NZ 2013: Fourth week

4 03 2013

W4 30/1-6/2 A quick statistical summary
64 finds, 62 trad, 2 myst

I have mentioned Little G Magic in my previous post and started off my last week in New Zealand with another one Little G Says – It’s Oh! K. This is a simple D2.5/T5 but with a muggle factor. It’s located at the entrance to the housing development where I was living and I passed it every day. The easy way is just to wade through the stomach deep water to the cache which technically makes it a T4.5. However, after much thought and the purchase of a 3 dollar tape measure I discovered that the ladder where I was staying was just adequate for the job and I could grab the cache without getting wet. As I used equipment that made it a T5 again. Nice . 😉 I have no idea what the neighbours across the road thought of my movements though.

During a couple of the days that followed I spent some time to the northeast of Christchurch picking up some easy caches located along the route that the old railway from Kaiapoi to Oxford followed. The railways in New Zealand never really made it as they came too late and there was just not enough people or goods to make them profitable. Along the route I followed were signs to show where the stations had been. In some way it reminded me of my own Upptåg series of caches, although in that case the line is still in operation and in good health.

One of the station signs on the Oxford line

One of the station signs on the Oxford line

One of the station signs on the Oxford line

Another of the station signs on the Oxford line

What really tickled my imagination were a couple of caches that I found at historic sites. One of them was at the site of the New Zealand motorcycle GP from 1936 and the other at the site where two motorcycle world speed records were broken in 1955. It’s amazing what you can find in the middle of nowhere.

New Zealand GP 1936

World motorcycle speed record 1955

World motorcycle speed record 1955

New Zealand GP 1936

In Kaiapoi, which suffered heavily in the earthquakes, some historic buildings that are to be preserved still lean. An example of this is the railway station. The building itself has been moved to a safer place but the platform canopy still shows how much movement there was.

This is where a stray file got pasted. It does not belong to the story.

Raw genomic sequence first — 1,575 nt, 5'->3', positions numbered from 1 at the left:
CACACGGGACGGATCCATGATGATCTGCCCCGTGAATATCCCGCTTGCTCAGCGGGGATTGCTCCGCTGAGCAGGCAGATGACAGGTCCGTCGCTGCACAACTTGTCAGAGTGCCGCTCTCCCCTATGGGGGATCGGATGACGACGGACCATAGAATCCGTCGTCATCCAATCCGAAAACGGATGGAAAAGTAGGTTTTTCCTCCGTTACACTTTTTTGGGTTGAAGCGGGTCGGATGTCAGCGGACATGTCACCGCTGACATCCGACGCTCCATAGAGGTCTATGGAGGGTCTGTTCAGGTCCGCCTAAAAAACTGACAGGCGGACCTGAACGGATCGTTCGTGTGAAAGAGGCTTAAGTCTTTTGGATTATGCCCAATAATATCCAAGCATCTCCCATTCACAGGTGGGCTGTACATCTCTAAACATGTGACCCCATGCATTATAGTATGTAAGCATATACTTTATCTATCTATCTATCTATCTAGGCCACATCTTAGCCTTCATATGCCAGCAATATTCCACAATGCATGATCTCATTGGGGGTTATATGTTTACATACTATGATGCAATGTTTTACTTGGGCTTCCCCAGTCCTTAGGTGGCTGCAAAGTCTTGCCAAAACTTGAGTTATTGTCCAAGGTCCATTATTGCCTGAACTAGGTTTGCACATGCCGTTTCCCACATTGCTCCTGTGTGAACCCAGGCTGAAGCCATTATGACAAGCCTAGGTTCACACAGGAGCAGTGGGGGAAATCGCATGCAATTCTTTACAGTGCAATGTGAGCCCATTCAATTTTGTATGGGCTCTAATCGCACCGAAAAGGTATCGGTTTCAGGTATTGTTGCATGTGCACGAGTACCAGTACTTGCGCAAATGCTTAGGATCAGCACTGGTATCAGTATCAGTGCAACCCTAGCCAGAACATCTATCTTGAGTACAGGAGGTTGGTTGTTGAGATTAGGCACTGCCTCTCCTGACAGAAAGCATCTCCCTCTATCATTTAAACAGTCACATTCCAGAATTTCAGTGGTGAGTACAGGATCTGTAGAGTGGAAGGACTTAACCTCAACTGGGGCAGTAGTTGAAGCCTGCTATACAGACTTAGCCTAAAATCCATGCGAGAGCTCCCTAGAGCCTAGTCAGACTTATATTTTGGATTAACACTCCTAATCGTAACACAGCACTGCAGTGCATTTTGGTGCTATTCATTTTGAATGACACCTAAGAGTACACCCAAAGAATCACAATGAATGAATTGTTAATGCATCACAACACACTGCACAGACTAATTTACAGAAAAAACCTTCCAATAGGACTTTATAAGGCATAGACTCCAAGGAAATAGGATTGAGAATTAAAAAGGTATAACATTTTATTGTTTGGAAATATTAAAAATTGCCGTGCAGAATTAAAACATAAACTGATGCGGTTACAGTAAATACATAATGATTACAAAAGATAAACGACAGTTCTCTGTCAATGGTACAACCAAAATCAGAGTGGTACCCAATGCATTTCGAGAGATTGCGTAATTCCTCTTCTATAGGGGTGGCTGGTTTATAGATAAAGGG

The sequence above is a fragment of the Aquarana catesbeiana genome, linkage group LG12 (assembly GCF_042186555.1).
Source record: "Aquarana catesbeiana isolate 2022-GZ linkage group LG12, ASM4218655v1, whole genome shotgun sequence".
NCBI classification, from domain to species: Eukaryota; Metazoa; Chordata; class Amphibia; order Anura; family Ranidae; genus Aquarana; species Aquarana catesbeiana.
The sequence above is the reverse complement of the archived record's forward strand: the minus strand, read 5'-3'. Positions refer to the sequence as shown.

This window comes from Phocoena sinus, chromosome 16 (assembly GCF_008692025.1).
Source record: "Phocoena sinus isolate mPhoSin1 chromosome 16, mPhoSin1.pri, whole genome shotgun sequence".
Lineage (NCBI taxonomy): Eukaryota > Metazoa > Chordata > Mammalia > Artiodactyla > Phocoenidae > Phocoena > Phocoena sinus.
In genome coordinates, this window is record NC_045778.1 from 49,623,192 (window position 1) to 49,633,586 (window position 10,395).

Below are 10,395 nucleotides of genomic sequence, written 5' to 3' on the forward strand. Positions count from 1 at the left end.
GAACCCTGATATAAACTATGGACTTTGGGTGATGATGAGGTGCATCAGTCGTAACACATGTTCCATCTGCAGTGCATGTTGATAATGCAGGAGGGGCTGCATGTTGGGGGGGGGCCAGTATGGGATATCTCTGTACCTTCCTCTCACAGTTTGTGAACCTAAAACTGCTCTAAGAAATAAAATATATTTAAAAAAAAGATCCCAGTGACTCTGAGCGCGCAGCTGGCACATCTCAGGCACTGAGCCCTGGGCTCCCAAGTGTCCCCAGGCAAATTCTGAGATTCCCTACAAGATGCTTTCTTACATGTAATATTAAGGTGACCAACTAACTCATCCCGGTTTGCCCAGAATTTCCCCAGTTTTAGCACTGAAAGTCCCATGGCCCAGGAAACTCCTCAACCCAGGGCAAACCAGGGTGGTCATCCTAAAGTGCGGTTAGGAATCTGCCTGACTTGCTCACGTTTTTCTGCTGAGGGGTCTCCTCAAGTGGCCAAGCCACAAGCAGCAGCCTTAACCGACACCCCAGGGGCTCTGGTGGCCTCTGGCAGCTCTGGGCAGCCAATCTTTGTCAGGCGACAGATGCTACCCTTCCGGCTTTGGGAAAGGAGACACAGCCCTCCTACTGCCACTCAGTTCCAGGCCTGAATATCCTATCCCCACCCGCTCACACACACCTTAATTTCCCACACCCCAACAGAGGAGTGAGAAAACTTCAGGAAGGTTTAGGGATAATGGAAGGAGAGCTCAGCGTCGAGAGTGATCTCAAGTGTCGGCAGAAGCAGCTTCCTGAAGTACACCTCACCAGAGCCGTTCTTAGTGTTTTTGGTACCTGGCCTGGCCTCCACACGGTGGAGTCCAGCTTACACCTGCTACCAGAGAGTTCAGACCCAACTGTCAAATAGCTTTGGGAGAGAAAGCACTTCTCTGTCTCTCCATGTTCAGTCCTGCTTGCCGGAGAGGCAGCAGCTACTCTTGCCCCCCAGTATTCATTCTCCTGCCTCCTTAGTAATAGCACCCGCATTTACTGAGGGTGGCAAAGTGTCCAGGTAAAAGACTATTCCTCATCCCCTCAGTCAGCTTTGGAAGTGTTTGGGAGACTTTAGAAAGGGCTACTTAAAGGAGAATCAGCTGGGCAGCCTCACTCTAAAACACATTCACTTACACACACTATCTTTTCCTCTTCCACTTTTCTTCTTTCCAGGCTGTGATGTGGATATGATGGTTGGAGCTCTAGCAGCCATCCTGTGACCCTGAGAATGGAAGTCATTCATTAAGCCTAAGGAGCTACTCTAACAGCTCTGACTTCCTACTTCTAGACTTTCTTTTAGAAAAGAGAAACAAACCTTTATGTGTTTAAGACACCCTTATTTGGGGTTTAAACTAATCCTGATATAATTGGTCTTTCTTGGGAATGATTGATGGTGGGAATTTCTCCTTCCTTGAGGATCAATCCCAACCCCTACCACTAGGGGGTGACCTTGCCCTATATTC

A new sculpture has been raised in Kaiapoi and a cleverly placed cache is located there. Spoiler warning.

Kaiapoi sculpture

Kaiapoi sculpture

Kaikoura sculpture (Spoiler)

Kaikoura sculpture (Spoiler)

The week ended with another couple of Little G Magic Caches. I didn’t start the hunt until it was nearly too late. Basically, in Little G’s Book of Secrets there are clues to three mystery caches.

Little G's Book of Secrets

Little G’s Book of Secrets

Finding the clues is just the start of the fun. Solving the puzzles takes things to a higher level and actually finding the caches puts the icing on the cake. I solved two of the mysteries, and found one of them. I know how to do the third one but I am just too far away to do it. Another nail biting year will have to pass before I may be able to return.

I spent more time than usual finding mystery cache on this trip. My mystery to traditional cache find ratio at the end of 2012 was 162/2825 = 5,73%. After my NZ holiday it was 188/3157 = 5,96%.

I’m not sure what I will aim for but at the event I talked with a few cachers where mysteries play an important part of their hunting life and they try to keep a 10% ratio. To me that sounds difficult, but on the other hand, when the snow is deep and the days are short solving mysteries can be a good way to go so that when the physical hunt is on again there is a nice pile of solved mystery caches to find.